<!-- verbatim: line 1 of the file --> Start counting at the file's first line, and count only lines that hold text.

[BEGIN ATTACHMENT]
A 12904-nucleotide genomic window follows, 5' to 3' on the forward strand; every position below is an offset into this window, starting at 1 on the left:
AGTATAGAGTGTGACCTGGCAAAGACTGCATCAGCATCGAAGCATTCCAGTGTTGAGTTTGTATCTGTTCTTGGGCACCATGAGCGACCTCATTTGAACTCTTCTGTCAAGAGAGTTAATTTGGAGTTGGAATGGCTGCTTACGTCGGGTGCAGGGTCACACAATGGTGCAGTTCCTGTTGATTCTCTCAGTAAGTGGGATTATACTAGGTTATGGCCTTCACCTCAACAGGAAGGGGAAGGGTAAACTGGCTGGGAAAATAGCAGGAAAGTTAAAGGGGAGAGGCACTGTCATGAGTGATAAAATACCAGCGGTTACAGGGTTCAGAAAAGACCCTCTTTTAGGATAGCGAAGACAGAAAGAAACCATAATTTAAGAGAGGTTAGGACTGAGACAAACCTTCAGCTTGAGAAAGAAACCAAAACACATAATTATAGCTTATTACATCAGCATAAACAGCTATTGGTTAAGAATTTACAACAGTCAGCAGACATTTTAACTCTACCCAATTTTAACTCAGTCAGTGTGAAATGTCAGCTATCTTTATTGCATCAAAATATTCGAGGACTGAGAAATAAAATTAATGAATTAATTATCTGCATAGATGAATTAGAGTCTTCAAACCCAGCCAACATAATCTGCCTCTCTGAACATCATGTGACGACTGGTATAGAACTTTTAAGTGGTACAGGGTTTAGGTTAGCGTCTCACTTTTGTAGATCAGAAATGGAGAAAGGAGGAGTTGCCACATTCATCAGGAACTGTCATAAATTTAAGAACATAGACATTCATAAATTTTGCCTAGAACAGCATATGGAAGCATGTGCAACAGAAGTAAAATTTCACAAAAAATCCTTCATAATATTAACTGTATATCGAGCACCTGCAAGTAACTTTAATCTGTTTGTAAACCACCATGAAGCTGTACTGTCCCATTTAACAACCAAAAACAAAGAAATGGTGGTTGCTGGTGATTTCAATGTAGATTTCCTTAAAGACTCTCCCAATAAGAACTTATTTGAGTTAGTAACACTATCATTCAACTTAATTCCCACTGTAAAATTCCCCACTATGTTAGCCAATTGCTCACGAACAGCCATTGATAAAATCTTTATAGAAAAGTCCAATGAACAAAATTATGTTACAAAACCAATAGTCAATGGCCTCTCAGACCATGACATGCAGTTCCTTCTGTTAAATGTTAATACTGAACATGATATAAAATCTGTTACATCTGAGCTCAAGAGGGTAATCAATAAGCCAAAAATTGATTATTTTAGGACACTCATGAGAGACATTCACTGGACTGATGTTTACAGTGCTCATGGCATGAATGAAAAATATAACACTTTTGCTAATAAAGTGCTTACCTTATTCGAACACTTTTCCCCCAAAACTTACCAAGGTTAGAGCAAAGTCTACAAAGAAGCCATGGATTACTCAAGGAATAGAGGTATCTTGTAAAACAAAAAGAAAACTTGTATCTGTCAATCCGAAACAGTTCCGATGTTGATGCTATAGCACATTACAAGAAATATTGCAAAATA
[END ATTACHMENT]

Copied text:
A 12904-nucleotide genomic window follows, 5' to 3' on the forward strand; every position below is an offset into this window, starting at 1 on the left: